We the people

Hugo Soto-Martínez

Hugo Soto-Martínez earned his B.A. in criminology, law and society in 2006. He is pictured below on his commencement day with his brother Ivan.

UCI social ecology studies fill L.A. Councilman Hugo Soto-Martínez’s soul

By Matt Coker

Hugo Soto-Martínez credits his studies in pursuit of the bachelor’s degree in criminology, law and society he earned from UC Irvine in 2006 with helping shape his life, his work as a union organizer and his first term on the Los Angeles City Council.

He was born and raised in South Central LA by immigrant parents who worked as street vendors until an injury permanently sidelined his father. His mother switched to janitorial work at Los Angeles International Airport, joined a union and the better pay and health benefits were game changing for Soto-Martínez’s family and soul.

Just before graduating from UCI, he was arranging interviews for law school when UNITE HERE began organizing hospitality workers. Soto-Martínez joined the campaign, dropped his postgraduate ambitions and eventually rose to lead UNITE HERE Local 11.

With the support of the Democratic Socialists of America, Soto-Martínez unseated Mitch O’Farrell, the incumbent District 13 councilman, in November and now hopes to be ushering in a new, more progressive era at City Hall. He credits his upbringing, union organizing and criminology studies at UCI with giving him a different perspective on social issues such as housing and policing.

How did UCI land on your radar and what made you ultimately decide to come here?

My high school was ranked as the second most underperforming high school in all of LAUSD. I didn’t have the confidence in myself to apply to the UC system when I was doing my college applications, but my guidance counselor encouraged me to apply. UC Irvine was my first choice because I looked into their programs and I liked that their schools were more specialized compared to other UC schools, and that they had the major that I wanted to study, criminology.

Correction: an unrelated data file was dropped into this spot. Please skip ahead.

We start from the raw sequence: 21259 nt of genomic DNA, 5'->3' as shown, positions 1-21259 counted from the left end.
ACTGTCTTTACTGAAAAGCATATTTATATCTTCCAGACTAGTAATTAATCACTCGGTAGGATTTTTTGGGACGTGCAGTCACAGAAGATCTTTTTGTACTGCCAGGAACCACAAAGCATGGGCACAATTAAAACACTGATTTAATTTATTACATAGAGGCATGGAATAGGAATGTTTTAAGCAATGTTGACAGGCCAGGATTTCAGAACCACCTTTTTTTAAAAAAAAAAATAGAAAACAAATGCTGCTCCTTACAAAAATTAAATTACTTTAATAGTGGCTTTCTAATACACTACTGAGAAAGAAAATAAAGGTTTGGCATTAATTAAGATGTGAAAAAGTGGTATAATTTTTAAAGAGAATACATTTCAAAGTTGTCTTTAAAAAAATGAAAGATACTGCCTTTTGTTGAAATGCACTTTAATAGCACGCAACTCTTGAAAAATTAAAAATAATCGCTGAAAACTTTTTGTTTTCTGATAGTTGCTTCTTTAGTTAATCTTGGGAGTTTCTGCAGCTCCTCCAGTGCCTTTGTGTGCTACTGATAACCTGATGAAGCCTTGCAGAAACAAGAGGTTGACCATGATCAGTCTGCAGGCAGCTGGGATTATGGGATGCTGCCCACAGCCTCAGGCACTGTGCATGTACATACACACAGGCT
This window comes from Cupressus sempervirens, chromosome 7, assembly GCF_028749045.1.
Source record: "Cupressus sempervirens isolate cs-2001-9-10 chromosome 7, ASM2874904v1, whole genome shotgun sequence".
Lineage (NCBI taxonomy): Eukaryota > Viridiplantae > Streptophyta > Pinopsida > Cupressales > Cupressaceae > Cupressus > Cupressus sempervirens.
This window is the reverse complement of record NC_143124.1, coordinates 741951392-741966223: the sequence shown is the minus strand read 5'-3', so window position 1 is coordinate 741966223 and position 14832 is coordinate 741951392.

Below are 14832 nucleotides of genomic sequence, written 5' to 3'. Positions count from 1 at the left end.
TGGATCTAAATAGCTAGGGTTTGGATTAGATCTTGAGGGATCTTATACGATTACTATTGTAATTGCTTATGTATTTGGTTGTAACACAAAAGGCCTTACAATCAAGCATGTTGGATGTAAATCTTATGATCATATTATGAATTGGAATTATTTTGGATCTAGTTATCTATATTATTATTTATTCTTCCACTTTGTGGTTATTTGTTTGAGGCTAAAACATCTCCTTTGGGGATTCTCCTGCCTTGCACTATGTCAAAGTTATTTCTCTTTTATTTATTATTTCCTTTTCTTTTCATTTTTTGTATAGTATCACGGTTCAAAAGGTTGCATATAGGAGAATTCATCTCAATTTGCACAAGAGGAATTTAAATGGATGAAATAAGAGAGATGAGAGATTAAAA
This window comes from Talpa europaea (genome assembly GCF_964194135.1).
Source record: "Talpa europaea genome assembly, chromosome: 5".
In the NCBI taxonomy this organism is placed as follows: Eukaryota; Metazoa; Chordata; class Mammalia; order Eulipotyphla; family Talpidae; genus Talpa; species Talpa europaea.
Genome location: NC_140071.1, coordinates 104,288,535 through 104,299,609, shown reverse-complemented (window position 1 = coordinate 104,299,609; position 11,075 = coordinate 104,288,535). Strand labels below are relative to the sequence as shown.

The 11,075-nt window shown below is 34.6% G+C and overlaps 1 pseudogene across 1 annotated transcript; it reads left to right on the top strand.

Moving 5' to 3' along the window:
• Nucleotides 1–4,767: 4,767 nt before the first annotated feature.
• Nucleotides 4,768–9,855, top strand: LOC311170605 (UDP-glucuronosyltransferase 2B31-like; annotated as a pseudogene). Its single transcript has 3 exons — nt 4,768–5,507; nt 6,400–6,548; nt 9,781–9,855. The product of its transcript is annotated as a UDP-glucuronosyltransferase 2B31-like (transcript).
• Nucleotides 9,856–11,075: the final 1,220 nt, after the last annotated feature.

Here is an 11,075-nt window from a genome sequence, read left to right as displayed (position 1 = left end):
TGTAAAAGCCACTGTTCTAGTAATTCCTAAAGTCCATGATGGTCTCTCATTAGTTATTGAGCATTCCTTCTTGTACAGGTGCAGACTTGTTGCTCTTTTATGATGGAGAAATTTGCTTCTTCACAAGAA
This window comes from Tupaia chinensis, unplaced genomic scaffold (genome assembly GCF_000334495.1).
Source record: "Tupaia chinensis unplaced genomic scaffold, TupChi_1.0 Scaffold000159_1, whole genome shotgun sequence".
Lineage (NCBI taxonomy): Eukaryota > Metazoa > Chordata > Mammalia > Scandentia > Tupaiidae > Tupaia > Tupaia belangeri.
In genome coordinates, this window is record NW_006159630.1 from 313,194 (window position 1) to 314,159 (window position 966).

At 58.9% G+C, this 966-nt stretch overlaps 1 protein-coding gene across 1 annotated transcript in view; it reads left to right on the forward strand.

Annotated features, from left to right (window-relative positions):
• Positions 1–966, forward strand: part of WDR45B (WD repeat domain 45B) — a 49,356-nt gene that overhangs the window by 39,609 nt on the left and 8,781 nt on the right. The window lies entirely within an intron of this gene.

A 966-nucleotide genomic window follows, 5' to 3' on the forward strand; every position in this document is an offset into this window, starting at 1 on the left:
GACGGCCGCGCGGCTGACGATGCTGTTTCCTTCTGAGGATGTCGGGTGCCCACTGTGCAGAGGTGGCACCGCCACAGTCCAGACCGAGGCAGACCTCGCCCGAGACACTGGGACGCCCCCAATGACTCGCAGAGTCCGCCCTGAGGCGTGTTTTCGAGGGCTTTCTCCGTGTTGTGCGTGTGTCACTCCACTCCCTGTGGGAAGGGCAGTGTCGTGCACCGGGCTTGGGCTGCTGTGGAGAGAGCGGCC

Why criminology?

Growing up, I understood that my family was poor. I understood there was a lot of crime in our neighborhood, but I was curious about how these systems of poverty and crime that exist in our world interact, and I wanted to gain a better understanding of these larger systems and my surroundings.

Tell us about your time at UCI?

Honestly, it was very challenging because my high school did not prepare me for the intensity and workload at UCI. I remember feeling very out of place as well because at the time, there weren’t many Latino kids at UC Irvine, and even the ones that were there were not from where I grew up, so I always felt a bit like I didn’t belong.

Luckily, I found friends that accepted me, along with some professors, like Professor Emeritus [of criminology, law & society and sociology] Henry Pontell and Professor Emeritus [of CLS] John Dombrink, who were very loving and supportive during my time at UCI.

Can you expand on the notion that your criminology, law and society education at UCI played a role in your professional and now political career?

Through my education and digging into criminology studies and research, I found that, ultimately, most crime comes down to lack of social safety net support like having access to good jobs, health care, housing, and stability. That understanding about our unequal system has really grounded the work I did as a union organizer after graduating, and the work I’m doing now on LA City Council.

Has anything drawn you back to campus over the years?

I’ve visited a few times over the years, but there’s a lot of work to do here, so it’s been a while since I was able to visit. Once I was driving through the area and just had to stop by and revisit some of the great memories I have of my time there. Hopefully, I can come back soon! Zot zot!